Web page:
Liverpool reached the Champions League final on Wednesday, in that kind of faltering way which reflects their current form.
Despite Jurgen Klopp insisting the Premier League should also be the team’s focus, the Reds have dropped points in three of their last four games.
Chelsea, meanwhile, have scented blood and started to show some good form. A meeting between the two at Stamford Bridge on Sunday has more riding on it than seemed likely weeks ago.
Liverpool are tiring, there’s no doubt about it. As each game is reaching its final 15 minutes, the team is fading rapidly every time.
It wasn’t too apparent in the last league encounter against Stoke because Paul Lambert’s side were intent on grabbing a draw, yet even they might have snatched an unlikely winner near the end.
Liverpool would be the best team in the world if football matches lasted 75 minutes. Sadly for them they don’t.
Looking at the bench of a club about to reach the Champions League final was an embarrassment. There have been some injuries of course, but even at full strength, Liverpool can’t summon up the talent and ingenuity big clubs sometimes need late in games.
Their Sunday opponents called on Pedro, Willian and Alvaro Morata in their last league win against Swansea — players who arguably should be in the first team anyway.
The Londoners have suffered from their usual post-title season slump, despite having great players and one of the world’s top coaches.
They’re still perfectly capable of taking the race for fourth place to the wire though and indeed are favourites to do so given Liverpool’s fitness problems and European responsibilities.
Stamford Bridge has been a lucky ground for the Reds of late. They’ve certainly won there more than they’ve lost.
This often happens in football, as between 1990 and 2004 they couldn’t beat Chelsea away from home once. Once the dam is cracked, so to speak, the water often just gushes through.
The rivalry was artificially stoked by a sequence of seasons in the 2000s when the clubs clashed head on in five consecutive seasons of the Champions League; once in the group stage, once in the quarterfinal and in three famous semifinals.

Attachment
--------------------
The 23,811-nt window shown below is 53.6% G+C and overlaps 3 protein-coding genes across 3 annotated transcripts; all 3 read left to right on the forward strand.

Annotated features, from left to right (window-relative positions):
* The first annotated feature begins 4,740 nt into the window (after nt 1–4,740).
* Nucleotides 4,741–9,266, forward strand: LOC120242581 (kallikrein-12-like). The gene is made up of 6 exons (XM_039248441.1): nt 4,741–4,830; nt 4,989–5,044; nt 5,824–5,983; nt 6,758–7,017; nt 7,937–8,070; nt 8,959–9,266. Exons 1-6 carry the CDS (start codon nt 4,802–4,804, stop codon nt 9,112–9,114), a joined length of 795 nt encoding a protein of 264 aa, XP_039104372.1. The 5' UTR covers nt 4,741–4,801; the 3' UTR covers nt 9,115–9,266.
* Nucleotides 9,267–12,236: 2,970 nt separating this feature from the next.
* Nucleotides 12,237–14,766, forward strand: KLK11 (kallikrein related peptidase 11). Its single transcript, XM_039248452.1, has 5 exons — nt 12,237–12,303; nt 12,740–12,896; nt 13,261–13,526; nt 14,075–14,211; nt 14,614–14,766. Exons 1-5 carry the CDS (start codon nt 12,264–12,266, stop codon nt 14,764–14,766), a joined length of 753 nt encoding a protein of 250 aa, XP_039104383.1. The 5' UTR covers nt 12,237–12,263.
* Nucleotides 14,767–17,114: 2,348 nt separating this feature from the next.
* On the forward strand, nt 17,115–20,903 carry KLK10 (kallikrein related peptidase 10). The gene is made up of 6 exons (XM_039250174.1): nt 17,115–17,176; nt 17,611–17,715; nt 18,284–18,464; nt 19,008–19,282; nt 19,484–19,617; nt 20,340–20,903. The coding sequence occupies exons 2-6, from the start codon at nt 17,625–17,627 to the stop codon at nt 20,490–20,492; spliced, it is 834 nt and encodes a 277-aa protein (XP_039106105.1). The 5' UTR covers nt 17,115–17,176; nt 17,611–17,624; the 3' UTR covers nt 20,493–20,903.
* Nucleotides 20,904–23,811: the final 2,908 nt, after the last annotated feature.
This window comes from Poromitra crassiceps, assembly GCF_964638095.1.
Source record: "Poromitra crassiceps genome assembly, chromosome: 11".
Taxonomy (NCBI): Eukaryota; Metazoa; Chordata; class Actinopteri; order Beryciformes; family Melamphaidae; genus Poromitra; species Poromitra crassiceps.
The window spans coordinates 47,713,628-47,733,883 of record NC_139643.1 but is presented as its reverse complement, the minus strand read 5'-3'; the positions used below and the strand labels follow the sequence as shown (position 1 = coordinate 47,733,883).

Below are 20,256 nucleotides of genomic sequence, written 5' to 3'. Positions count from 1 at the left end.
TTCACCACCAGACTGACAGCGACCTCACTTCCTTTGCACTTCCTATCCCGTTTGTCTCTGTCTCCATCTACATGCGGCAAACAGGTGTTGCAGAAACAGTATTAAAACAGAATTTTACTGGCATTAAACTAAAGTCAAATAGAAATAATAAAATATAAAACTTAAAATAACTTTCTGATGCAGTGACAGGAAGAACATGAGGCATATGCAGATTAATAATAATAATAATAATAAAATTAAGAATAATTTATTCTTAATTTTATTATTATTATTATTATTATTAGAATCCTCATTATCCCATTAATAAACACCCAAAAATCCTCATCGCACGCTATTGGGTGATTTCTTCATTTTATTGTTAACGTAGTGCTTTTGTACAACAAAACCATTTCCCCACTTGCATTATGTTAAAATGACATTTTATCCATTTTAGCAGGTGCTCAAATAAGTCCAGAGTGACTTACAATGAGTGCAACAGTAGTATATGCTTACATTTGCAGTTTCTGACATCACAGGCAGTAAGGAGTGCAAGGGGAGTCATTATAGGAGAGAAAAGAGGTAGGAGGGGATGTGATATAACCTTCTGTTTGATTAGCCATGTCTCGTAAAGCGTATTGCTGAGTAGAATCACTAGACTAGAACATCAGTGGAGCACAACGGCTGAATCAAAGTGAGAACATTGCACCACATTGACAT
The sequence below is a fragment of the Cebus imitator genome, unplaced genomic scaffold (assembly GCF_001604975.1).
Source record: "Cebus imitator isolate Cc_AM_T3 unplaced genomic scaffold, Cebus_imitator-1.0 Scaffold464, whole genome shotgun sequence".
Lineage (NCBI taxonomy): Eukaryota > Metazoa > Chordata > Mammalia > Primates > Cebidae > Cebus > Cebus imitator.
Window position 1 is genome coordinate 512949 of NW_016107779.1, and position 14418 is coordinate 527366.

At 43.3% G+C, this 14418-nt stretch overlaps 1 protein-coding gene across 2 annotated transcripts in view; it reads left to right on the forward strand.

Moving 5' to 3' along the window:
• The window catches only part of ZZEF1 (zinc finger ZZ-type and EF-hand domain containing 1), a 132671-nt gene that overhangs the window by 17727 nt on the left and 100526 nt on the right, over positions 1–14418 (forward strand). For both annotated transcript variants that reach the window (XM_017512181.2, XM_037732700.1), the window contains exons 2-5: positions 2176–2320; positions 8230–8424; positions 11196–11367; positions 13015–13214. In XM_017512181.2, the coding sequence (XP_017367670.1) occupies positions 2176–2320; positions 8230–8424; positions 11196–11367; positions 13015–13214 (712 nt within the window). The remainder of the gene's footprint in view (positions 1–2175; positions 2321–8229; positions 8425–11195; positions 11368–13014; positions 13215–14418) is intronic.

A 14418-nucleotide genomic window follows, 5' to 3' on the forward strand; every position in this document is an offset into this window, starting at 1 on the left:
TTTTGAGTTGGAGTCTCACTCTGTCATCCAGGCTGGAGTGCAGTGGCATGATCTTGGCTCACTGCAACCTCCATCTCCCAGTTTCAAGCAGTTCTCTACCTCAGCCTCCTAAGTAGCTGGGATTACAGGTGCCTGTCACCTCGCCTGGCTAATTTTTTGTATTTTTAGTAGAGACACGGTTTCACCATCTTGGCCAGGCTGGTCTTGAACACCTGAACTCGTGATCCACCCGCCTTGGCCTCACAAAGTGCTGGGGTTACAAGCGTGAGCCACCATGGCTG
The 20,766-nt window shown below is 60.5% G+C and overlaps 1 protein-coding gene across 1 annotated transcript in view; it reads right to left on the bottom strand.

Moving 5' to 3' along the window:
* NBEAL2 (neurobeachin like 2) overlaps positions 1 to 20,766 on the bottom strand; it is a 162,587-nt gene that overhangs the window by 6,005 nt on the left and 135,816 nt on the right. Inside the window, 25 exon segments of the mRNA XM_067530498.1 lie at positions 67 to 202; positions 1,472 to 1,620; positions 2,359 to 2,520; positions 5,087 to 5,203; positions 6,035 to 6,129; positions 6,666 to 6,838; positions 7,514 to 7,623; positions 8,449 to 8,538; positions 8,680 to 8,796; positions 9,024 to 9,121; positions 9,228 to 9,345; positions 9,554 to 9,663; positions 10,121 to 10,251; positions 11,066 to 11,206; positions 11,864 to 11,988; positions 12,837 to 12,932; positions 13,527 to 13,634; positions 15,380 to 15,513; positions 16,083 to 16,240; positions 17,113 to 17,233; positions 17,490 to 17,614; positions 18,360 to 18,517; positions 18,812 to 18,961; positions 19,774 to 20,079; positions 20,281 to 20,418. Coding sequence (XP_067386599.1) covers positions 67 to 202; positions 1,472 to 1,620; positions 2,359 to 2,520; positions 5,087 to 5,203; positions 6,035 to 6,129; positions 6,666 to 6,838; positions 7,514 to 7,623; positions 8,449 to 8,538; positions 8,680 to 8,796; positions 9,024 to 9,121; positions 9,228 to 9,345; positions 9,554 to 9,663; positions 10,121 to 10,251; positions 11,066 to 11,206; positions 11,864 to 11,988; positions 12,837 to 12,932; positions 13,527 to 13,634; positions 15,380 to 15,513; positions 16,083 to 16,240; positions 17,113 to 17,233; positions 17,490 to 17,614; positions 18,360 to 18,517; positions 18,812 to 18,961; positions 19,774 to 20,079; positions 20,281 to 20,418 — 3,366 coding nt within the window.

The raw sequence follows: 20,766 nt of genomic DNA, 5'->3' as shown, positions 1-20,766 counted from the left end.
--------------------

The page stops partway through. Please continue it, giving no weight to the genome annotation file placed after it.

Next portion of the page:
Honours were even. There were domestic cup clashes too, and while Liverpool were generally regarded as old football elite, Chelsea won trophy after trophy and — like Manchester City now — bristled indignantly whenever the old guard got in their way.
Perhaps the rise of City has somewhat diminished what was once quite a nasty rivalry, but Chelsea vs. Liverpool can still raise sparks, and Sunday will be no exception.
The last time the clubs went head-to-head for a Champions League place was before their transformation under Roman Abramovich. In May 2003, it came down to the final game of the season and Liverpool had again stumbled from a good position.
The Reds needed to win but eventually lost 2-1. For those Liverpool fans who remember such things, the current stumble sends a shiver down the spine.
In 2000, Gerard Houllier’s team turned a Champions League qualification certainty into abject failure in their last five games, one of which was yet another humbling trip to Stamford Bridge.
This year the dropped league points make a bit more sense. This is more like 2005 and 2007 when Rafa Benitez rested nearly all of his first team for upcoming Champions League matches which eventually saw Liverpool win in Istanbul but lose in Athens.
Klopp hasn’t had the luxury of resting many, with fourth still not clinched, but he may gamble on the luxury of a final home game with Brighton to help win the necessary points.
The south coast club are safe after their 1-0 win against Manchester United on Friday but looked a tough proposition. Liverpool will take any favours right now, while doing their usual trick of making an apparently safe situation completely fraught.
This has been a very good season overall and may still have a glorious end, although Real Madrid must be favourites for the final.
What has happened in the run-in with injuries, tiredness and a weak squad overall may act as the wake-up call everyone at the club needs.
Chelsea want the points to keep in the hunt for fourth place and will want to avenge their two home defeats against Klopp in the previous two seasons.
One of those was an unlikely 3-1 win which served as Klopp’s first big win as Liverpool manager. Given his squad at the time and the position Liverpool found themselves in under Brendan Rodgers, he can claim to have moved the club forward in a significant way.
The remaining few weeks will be vital in determining from what standpoint Liverpool attempt to advance further next season.
More Champions League football next season as the holders? Or from fifth place, with a disheartening Europa League campaign to come? As always, you can’t take your eyes off Liverpool for a second.
Steven Kelly is one of ESPN FC’s Liverpool bloggers. Follow him on Twitter @SteKelly198586.